Ethereum is second largest among the two major cryptocurrencies. The other is bitcoin. Bitcoin, the largest, has a several strikes against it:

  1. In its early days it was associated with some shady users - notably The Silk Road, an online dealer specializing in illegal merchandise such as drugs and automatic weapons; and MtGox, a bitcoin currency exchange run by scam artists who eventually ran off with users' money.
  2. Bitcoin has no one willing to represent it to the public. Bitcoin is an impressive performer for an entity with nobody in charge. But its anonymity is off-putting to government regulators and their ilk, as you might imagine. But it has great appeal to the government-weary among us.
  3. Bitcoin's code is too basic to permit users to design bitcoin contracts. Individual receipts and payments and their recordkeeping is its sole capability.

Etherium, when introduced, showed promise to deliver what many considered to be the "best features" of bitcoin, while avoiding the worst.

  1. The writers of the Etherium code revealed their names, addresses, and the other aspects of identity that were missing from disturbingly anonymous bitcoin developers.
  2. Ethereum had no bad actors in its history. Perhaps in part because it had very little history.
  3. Ethereum was "smart." Complex agreements including the kind of conditional future performance at the heart of most financial contracts, appeared to be possible to construct with the Ethereum code.

For the special new players of finance, from IEX to cryptocurrencies, care is needed. Financial innovation is a dangerous business. Past innovators have experienced the pitfalls for themselves - such as Michael Milken and John Meriwether - who had bad experiences with the unexpected twists and turns of the unknown, and were subsequently vilified in the eyes of some.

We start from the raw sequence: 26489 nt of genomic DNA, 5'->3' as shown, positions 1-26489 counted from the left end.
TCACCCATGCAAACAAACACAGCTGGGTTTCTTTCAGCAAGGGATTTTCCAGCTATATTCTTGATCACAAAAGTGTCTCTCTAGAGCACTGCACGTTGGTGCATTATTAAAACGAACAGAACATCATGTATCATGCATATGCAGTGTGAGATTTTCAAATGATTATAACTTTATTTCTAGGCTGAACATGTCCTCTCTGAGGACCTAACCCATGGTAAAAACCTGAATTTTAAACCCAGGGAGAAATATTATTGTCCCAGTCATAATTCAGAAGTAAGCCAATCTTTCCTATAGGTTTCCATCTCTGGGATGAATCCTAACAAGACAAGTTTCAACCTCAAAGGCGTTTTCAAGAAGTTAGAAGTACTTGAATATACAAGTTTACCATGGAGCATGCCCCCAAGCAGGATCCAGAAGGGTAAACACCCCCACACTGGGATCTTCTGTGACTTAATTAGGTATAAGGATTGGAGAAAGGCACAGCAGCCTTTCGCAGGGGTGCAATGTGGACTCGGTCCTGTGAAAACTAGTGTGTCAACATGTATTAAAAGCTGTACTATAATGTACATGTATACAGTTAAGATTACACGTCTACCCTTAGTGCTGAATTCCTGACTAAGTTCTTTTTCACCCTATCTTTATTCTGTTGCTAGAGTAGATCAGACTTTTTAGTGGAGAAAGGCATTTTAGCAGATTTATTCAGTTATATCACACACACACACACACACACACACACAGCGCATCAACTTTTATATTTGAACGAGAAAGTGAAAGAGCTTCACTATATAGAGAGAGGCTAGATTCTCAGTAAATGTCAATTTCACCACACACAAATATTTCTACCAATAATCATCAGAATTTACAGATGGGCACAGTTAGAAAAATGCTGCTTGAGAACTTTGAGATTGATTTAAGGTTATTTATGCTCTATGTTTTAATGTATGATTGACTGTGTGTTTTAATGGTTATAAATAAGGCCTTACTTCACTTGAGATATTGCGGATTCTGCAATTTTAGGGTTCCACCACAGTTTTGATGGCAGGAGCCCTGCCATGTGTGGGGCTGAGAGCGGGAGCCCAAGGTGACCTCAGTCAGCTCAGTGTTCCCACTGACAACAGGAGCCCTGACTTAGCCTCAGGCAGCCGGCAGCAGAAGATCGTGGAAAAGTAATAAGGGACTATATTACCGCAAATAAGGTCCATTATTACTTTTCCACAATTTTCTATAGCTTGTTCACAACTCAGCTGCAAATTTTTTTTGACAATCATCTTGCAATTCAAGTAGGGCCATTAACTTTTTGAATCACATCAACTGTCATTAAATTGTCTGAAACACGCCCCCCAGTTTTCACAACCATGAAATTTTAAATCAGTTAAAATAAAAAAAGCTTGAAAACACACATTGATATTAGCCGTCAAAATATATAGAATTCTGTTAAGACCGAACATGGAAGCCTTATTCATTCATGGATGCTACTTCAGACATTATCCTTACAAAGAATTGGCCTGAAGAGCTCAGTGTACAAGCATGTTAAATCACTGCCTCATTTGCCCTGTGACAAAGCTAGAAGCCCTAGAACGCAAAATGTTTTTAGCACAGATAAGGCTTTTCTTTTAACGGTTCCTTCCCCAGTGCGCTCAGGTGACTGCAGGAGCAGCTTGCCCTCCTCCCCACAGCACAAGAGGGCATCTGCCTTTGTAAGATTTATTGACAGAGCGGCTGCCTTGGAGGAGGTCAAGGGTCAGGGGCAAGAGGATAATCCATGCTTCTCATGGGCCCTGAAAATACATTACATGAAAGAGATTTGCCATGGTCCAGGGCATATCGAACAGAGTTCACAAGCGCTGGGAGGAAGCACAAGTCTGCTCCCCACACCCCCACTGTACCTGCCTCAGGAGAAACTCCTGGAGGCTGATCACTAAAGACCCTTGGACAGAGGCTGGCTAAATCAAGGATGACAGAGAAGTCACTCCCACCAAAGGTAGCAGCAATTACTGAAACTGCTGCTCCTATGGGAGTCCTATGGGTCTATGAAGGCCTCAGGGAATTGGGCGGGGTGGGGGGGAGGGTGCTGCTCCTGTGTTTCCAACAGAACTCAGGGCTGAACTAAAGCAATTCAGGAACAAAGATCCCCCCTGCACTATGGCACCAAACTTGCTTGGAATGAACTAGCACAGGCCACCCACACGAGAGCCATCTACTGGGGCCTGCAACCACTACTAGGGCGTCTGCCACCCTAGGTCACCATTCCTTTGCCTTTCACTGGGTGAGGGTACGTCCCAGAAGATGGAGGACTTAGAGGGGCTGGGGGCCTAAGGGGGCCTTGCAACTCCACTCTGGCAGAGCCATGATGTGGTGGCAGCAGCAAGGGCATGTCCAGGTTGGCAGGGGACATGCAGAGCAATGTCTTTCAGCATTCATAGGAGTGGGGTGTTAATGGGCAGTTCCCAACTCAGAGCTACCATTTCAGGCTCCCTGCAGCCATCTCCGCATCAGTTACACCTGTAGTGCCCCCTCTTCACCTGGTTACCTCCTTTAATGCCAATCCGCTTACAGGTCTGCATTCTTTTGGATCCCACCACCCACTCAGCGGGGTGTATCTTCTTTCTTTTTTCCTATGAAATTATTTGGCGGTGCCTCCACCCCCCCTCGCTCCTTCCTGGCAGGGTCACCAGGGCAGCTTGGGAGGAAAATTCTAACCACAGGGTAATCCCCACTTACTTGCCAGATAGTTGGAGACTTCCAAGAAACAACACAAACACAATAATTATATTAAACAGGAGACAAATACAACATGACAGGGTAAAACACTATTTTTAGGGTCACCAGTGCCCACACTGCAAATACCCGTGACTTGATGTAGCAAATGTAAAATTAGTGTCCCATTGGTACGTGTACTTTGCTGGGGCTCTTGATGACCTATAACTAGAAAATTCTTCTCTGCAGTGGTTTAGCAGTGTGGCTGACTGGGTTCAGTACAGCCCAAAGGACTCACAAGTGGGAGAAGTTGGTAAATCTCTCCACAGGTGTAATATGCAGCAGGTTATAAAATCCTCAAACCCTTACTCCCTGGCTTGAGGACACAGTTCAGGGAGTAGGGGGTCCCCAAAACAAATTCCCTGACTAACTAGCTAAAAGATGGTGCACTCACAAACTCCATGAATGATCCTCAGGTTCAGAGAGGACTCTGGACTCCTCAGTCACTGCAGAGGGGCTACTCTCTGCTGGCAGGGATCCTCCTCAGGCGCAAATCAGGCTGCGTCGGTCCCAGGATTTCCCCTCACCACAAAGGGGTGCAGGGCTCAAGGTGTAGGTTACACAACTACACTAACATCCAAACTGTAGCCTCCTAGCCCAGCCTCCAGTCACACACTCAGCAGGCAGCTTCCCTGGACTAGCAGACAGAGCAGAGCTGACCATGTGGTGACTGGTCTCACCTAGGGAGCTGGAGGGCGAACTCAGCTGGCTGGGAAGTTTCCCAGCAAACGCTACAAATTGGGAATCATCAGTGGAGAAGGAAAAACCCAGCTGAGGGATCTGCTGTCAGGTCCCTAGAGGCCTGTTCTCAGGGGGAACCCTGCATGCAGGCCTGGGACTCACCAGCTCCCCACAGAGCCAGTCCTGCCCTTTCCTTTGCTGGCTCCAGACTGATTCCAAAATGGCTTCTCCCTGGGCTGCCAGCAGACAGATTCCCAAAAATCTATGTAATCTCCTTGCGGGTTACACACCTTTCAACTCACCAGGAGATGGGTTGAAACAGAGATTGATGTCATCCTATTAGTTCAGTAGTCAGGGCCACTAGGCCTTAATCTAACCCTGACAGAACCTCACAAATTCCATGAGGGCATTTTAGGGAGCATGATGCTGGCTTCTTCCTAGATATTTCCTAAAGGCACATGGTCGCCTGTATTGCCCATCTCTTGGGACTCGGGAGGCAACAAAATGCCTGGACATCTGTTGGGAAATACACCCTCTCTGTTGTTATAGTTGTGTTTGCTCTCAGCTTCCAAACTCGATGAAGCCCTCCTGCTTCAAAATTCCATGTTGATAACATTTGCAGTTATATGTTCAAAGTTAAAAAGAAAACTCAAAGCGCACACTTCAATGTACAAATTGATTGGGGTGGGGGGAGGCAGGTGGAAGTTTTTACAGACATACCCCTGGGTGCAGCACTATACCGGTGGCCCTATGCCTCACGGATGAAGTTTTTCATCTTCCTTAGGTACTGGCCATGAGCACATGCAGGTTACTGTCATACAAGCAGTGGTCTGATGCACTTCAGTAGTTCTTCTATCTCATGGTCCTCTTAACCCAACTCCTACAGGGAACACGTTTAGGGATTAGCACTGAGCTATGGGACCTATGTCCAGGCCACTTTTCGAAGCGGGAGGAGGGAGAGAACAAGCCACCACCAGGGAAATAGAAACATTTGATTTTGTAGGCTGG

This is perhaps less of a concern at IEX. The young managers there are Wall Street vets and probably aware of the uncomfortable realities of their vulnerability. But I am strongly suspicious that the IT professionals at Etherium have a lesser awareness that, when they crossed the Rubicon and started to pursue things financial, they entered a far more hazardous world than the world of writing code.

I believe, for example, that Ethereum code developers have no legal advisors. You might as well try to cross the Pacific in a leaky rowboat as create an investment fund without legal advice.

This issue came to a head on Friday, June 17 th. There is a somewhat naively conceived and executed crowdfunding entity resident on Ethereum, called DAO. It has an IT feel to it. In concept - but impossible in the real world - it claims to be simply code. But it accepts investor funds. Under the law, of course, code cannot accept investor funds. Only people can do that. And if said people have not incorporated or hired quality legal counsel, yet have also not bought open airline tickets to a country without a US extradition treaty, they are people in deep trouble.